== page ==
It seems sharks aren't the only ones disappointed over Burnaby's decision to not ban shark fin sales - a Vancouver activist was disgruntled to hear the news as well.
Anthony Marr of the Vancouver Animal Defense League made an appeal to council on the issue last June, which is what prompted the report from city staff that in the end recommended against enacting a shark fin ban.
At a council meeting Monday night, council voted against a shark fin ban bylaw, stating it's beyond the city's scope to regulate and enforce - but is within the federal and provincial government's.
"I'm very disappointed by Burnaby council," Marr told the Burnaby NOW in a phone interview. "They are passing the buck.
"They say there is no way they could enforce a law, which is absolutely erroneous, because city hall has the power to grant and rescind business licenses . and they further have the power to impose a fine."
The Vancouver activist said the dwindling shark populations don't have time to wait for "politicians dragging their feet," as approximately 73 million sharks are finned every year, including endangered and vulnerable species.
"There is no reason whatsoever that they are taking this rather cowardly step by not going ahead with this ban," Marr said.
"Everybody has to take responsibility and the municipalities should do their part, including Vancouver, Richmond and Burnaby."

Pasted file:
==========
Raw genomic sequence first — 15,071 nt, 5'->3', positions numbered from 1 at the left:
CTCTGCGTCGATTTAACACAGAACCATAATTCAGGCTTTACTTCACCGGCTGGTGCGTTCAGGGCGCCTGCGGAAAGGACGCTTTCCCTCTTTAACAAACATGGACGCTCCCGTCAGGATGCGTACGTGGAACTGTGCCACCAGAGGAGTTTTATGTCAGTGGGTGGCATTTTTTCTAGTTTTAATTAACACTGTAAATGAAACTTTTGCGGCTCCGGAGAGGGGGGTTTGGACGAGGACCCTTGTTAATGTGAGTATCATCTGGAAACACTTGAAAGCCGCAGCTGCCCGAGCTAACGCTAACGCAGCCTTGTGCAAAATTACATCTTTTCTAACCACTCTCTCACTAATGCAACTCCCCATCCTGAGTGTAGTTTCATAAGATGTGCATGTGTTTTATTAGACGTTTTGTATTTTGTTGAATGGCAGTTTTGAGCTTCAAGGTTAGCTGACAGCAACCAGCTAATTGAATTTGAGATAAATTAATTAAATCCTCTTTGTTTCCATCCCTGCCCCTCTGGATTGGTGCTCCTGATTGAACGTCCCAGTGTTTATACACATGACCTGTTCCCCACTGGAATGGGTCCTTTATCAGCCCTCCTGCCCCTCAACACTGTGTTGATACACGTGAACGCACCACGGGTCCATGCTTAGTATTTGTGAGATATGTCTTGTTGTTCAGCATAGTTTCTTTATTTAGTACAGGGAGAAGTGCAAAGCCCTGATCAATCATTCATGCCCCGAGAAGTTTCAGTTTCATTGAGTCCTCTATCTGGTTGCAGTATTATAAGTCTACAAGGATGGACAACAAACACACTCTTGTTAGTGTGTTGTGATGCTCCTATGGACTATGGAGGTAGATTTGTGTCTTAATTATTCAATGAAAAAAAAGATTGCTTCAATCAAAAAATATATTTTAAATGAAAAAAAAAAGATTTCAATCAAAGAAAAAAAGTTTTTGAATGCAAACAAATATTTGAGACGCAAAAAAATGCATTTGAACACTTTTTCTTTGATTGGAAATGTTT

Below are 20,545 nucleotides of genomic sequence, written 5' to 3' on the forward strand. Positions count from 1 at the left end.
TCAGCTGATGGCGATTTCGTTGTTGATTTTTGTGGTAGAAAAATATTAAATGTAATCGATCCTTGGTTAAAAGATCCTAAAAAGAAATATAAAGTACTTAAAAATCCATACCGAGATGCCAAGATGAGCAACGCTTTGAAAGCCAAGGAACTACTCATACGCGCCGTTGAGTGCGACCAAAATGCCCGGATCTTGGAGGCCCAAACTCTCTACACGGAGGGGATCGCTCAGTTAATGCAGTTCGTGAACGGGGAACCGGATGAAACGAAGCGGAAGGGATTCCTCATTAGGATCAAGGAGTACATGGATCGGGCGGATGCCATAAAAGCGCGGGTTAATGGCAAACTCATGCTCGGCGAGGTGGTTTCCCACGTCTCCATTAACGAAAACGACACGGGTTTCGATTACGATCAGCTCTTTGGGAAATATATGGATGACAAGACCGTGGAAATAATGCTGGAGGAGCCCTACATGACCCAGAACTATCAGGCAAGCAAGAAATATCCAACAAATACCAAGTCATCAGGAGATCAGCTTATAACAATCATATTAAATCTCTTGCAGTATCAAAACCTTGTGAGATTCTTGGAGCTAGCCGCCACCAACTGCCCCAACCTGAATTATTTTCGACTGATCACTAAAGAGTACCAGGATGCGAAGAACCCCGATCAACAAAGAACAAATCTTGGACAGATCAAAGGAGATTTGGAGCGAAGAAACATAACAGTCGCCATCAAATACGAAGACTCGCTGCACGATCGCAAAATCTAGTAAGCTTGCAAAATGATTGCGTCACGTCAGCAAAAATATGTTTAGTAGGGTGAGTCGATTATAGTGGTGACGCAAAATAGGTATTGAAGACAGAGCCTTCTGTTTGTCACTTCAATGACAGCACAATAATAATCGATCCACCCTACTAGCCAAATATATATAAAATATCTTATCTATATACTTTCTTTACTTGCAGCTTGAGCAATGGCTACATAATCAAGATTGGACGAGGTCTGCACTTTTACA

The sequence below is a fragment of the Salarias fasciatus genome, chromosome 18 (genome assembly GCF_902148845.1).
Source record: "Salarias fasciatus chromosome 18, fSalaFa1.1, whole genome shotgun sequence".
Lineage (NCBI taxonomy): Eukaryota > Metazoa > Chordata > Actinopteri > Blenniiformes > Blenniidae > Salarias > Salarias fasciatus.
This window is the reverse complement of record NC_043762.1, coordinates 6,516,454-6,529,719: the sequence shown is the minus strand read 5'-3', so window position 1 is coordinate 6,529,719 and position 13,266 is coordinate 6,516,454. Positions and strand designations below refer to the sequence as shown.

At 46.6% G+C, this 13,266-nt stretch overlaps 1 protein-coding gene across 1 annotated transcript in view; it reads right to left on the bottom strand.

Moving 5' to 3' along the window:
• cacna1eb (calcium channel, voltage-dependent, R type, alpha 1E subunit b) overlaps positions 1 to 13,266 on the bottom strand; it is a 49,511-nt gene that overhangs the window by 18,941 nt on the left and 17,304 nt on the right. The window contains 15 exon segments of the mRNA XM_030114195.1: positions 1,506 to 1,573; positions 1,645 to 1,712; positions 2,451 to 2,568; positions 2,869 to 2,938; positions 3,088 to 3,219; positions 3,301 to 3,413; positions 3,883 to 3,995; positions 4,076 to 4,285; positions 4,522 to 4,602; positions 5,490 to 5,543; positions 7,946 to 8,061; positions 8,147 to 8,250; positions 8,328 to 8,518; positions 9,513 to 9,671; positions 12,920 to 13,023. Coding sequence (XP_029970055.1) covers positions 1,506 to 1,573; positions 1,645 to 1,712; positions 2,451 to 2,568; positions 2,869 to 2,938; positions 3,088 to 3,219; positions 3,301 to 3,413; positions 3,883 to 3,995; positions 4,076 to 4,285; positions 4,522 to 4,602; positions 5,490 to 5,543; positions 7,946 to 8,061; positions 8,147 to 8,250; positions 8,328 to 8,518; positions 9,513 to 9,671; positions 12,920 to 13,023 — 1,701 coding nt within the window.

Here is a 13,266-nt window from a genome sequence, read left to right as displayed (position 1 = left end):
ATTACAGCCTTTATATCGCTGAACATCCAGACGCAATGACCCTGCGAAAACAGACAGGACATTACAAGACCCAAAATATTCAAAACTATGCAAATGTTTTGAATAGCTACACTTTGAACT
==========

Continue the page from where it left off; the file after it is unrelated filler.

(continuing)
But, a Burnaby shark advocate says shark fin bans are not the only avenue to tackle the issue.
Shark Truth founder Claudi Li said her organization tries to encourage conservation and business changes through education and compromise, and while it does support legislation, it does not directly lobby for it.
"Legislation is one tool in the tool box," Li told the Burnaby NOW.
She said the impetus should be put on the businesses and not the consumer to inspire change.
"When it comes to legislation, we hope cities and all jurisdictions will see their role as one that can empower change in addition to legislating change," Li said in a media release.
"For municipalities specifically, we encourage them to focus on the business aspect for legislation and not sale and possession."
All jurisdictions have the ability to do it, she added.
Li also said people should look out for the upcoming vote in the federal government this March, which will put the shark fin issue in the spotlight once again.
Two private member bills have been introduced into parliament by MPs Fin Donnelly and Elizabeth May. Donnelly's bill proposes to prohibit shark fin imports into Canada, while May's seeks to establish labelling and importing laws to verify the imported species and where it was caught.
At last year's Union of B.C. Municipalities conference, two resolutions were put forward on the issue as well.